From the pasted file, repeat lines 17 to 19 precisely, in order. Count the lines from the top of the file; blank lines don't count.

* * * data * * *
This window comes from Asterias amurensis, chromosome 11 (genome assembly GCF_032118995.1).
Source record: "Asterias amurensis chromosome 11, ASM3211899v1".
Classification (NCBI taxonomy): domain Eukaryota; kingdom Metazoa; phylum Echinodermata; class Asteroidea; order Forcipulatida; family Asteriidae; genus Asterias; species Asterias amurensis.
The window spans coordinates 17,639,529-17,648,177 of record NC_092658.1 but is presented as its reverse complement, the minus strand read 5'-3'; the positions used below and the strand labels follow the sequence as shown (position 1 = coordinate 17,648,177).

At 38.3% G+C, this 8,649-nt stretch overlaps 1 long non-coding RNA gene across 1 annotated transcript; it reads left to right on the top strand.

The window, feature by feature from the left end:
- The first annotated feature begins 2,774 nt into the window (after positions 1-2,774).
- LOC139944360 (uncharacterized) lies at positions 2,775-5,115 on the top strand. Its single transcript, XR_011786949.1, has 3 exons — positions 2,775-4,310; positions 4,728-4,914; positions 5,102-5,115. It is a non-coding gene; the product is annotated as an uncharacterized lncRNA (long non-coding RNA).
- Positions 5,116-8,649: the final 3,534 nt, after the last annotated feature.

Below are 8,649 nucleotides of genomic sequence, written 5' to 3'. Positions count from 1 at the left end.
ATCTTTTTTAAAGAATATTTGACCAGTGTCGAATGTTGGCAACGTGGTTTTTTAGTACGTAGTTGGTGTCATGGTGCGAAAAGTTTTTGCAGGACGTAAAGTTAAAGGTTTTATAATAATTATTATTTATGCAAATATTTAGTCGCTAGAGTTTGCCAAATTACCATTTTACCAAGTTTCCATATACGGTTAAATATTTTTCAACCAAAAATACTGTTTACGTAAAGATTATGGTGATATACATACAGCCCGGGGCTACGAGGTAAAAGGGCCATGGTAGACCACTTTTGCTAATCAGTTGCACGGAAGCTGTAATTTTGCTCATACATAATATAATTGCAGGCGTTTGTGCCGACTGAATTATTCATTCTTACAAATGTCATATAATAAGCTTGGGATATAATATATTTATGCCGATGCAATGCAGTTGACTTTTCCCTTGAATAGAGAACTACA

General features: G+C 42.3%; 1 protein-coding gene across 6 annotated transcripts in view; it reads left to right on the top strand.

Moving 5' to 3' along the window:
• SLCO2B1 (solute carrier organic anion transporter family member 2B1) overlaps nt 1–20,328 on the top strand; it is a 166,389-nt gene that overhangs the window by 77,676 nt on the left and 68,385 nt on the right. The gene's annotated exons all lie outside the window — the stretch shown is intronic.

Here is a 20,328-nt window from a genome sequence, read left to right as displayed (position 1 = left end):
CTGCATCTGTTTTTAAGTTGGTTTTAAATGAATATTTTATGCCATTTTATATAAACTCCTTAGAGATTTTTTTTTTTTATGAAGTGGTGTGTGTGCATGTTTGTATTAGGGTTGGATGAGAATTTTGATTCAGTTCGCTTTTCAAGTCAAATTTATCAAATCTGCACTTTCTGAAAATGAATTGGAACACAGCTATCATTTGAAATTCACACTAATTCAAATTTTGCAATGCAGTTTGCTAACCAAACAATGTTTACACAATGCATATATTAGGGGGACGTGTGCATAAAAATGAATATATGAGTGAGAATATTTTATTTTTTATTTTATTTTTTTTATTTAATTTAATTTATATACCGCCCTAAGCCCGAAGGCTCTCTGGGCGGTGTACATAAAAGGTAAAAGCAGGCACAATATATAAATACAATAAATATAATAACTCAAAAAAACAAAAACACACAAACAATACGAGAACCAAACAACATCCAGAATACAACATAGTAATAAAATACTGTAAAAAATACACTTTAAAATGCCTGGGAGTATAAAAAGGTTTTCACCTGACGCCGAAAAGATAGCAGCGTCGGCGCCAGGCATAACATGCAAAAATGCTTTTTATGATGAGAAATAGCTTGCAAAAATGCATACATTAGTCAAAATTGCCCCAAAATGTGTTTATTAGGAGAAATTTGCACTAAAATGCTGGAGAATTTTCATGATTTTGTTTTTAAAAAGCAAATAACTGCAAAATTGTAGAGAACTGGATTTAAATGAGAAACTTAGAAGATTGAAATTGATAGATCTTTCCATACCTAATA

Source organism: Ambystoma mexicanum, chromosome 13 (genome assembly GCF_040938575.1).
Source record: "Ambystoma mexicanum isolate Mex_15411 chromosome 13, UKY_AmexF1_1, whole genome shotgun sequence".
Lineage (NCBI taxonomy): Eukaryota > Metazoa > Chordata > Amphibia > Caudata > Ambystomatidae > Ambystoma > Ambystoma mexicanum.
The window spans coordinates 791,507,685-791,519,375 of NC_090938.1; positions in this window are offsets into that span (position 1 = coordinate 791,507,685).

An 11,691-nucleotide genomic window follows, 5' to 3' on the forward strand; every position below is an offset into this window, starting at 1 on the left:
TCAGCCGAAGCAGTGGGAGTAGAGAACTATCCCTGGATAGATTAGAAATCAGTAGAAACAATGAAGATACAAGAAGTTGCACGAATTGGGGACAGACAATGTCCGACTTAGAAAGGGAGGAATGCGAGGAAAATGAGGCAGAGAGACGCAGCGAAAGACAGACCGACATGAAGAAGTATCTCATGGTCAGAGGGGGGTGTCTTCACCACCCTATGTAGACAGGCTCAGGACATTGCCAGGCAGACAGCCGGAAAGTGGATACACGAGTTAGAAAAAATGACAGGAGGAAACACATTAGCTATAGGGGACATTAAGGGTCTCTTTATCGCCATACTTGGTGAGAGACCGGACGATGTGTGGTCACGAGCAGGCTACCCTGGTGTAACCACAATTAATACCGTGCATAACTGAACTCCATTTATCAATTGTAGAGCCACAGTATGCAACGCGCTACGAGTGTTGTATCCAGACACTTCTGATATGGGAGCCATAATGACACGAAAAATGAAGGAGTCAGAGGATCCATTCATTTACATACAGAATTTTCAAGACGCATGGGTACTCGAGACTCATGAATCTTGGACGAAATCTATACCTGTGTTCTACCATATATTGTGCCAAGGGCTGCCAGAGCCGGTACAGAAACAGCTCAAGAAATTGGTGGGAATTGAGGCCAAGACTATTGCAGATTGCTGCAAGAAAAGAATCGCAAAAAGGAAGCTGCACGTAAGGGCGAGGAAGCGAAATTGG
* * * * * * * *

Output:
Source organism: Ambystoma mexicanum, chromosome 13 (genome assembly GCF_040938575.1).
Source record: "Ambystoma mexicanum isolate Mex_15411 chromosome 13, UKY_AmexF1_1, whole genome shotgun sequence".
Lineage (NCBI taxonomy): Eukaryota > Metazoa > Chordata > Amphibia > Caudata > Ambystomatidae > Ambystoma > Ambystoma mexicanum.